In 1839 having finished the Ornithological Biography, Audubon returned to the United States with his family. He bought an estate on the Hudson River (now Audubon Park). In 1842, he published an octavo edition of Birds of America, with 65 additional plates. It earned $36,000 and was purchased by 1100 subscribers. Audubon spent much time on “subscription gathering trips”, drumming up sales of the octavo edition, as he hoped to leave his family a sizable income. Audubon made some excursions out West where he hoped to record Western species he had missed, but his health began to fail, Until In 1848, he manifested signs of senility, his “noble mind in ruins.” He died at his family home on January 27, 1851. Audubon is buried, close to the location of his home, in the graveyard at the Church of the Intercession in the Trinity Church Cemetery and Mausoleum at 155th Street and Broadway in Manhattan. There is an imposing monument in his honor at the cemetery, which is the center of the Heritage Rose District of NYC.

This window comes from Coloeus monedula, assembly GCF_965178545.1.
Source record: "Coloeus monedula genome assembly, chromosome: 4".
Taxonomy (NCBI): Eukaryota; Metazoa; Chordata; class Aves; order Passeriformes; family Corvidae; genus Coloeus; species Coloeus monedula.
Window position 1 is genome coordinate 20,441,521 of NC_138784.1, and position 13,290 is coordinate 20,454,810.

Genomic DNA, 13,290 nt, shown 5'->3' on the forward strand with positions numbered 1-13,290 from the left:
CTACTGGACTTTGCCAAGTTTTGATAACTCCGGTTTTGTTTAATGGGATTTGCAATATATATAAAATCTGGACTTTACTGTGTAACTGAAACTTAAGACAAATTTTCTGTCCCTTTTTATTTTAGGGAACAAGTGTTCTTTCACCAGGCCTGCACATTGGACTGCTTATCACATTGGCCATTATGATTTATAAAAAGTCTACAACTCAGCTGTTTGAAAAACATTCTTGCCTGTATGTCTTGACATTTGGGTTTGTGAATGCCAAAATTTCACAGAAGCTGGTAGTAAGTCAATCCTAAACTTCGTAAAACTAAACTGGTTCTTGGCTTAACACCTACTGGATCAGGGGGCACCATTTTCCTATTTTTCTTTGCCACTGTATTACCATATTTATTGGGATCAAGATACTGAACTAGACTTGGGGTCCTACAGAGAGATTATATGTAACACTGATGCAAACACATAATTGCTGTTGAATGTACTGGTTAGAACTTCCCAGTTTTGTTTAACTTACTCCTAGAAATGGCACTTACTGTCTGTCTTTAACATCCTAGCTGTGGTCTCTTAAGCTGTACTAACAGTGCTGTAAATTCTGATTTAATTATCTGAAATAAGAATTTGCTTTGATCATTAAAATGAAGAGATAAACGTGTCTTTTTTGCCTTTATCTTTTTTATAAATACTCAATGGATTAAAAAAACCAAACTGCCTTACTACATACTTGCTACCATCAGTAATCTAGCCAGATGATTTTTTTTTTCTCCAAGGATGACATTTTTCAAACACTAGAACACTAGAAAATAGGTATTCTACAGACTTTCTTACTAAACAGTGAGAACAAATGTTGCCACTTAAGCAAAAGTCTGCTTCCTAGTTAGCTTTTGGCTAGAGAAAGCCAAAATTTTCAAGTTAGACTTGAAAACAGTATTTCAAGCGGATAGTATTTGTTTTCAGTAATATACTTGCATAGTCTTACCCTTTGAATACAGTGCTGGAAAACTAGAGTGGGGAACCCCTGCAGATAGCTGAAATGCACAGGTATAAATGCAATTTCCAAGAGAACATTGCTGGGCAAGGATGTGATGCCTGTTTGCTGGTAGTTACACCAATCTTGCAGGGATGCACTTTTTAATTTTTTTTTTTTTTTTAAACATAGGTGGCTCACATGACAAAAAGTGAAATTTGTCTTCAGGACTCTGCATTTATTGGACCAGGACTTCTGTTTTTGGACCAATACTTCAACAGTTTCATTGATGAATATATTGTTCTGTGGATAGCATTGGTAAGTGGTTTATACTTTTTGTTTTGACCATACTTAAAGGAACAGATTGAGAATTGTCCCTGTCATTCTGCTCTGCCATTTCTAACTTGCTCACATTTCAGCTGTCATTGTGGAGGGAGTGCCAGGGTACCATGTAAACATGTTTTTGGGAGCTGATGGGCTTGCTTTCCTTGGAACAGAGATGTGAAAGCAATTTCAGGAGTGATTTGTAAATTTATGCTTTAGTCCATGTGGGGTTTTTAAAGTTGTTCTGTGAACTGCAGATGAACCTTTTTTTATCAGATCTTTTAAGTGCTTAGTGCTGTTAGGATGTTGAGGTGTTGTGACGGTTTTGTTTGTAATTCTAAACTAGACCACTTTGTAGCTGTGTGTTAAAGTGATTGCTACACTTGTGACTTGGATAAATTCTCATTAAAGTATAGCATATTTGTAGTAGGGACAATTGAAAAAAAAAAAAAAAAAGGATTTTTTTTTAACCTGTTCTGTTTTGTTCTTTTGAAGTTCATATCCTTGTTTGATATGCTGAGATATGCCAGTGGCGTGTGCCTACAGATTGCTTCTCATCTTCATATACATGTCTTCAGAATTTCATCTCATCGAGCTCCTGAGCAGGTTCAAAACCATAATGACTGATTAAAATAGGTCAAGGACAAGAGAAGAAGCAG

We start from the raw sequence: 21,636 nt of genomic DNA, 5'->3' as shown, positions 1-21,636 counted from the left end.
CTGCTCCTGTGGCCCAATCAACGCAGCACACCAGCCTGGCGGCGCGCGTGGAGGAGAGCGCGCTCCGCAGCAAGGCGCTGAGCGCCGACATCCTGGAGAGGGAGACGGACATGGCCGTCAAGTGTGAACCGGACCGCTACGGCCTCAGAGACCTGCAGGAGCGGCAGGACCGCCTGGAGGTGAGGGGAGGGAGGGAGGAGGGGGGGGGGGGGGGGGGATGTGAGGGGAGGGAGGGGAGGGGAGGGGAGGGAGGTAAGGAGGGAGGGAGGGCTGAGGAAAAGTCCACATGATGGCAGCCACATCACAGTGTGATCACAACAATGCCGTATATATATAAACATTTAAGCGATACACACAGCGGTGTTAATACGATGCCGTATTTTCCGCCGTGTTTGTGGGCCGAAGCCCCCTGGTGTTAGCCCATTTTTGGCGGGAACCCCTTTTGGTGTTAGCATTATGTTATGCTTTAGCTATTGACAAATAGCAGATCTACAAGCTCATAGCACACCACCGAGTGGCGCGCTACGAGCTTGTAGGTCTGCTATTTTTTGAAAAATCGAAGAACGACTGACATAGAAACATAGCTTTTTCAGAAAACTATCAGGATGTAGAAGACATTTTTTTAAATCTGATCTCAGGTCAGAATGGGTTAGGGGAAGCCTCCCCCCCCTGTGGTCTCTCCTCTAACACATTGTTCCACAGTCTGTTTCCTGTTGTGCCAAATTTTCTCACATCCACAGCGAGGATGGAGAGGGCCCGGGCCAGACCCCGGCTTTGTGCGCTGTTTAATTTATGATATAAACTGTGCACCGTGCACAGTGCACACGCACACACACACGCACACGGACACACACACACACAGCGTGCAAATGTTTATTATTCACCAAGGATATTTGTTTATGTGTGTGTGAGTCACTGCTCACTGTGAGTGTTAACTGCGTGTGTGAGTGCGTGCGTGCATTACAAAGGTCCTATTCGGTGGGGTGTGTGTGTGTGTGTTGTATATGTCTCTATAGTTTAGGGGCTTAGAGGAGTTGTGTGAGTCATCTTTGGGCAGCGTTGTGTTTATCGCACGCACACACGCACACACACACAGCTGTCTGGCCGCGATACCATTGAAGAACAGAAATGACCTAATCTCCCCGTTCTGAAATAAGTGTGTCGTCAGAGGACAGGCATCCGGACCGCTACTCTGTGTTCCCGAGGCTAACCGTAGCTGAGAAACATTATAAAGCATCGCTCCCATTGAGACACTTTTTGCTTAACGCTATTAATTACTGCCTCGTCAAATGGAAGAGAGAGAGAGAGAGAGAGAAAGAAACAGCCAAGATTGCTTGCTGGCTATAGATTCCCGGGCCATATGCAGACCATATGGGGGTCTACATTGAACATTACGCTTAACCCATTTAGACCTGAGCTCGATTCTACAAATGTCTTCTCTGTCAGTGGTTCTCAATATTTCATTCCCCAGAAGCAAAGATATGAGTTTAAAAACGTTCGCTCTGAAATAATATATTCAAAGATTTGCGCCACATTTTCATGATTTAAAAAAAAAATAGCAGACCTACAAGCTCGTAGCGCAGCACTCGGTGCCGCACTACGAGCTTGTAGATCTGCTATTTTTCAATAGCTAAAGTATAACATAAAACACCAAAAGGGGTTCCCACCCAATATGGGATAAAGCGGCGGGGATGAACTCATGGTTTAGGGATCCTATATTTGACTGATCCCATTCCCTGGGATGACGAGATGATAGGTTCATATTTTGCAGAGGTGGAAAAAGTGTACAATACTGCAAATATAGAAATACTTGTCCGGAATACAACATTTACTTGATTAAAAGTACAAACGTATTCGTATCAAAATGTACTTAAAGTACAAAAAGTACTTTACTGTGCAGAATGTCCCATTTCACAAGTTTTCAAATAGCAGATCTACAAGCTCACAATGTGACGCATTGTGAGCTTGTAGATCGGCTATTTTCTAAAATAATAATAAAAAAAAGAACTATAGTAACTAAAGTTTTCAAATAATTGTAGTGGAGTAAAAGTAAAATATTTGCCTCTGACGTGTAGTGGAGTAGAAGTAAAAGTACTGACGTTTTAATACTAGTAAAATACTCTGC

Audubon’s final work was on mammals, the Viviparous Quadrupeds of North America, prepared in collaboration with his good friend Rev. John Bachman of Charleston, South Carolina. Bachman supplied much of the scientific text. The work was completed by Audubon’s sons and son-in-law and published posthumously. His son John did most of the drawings. Audubon’s influence on ornithology and natural history was far reaching. Nearly all later ornithological works were inspired by his artistry and high standards. Charles Darwin quoted Audubon three times in On the Origin of Species and also in later works. Audubon’s field notes were a significant contribution to the understanding of bird anatomy and behavior. Birds of America is still considered one of the greatest examples of book art. Audubon discovered 25 new species and 12 new subspecies. He was elected to the Royal Society of Edinburgh, the Linnaean Society, and the Royal Society in recognition of his extraordinary contributions to Natural history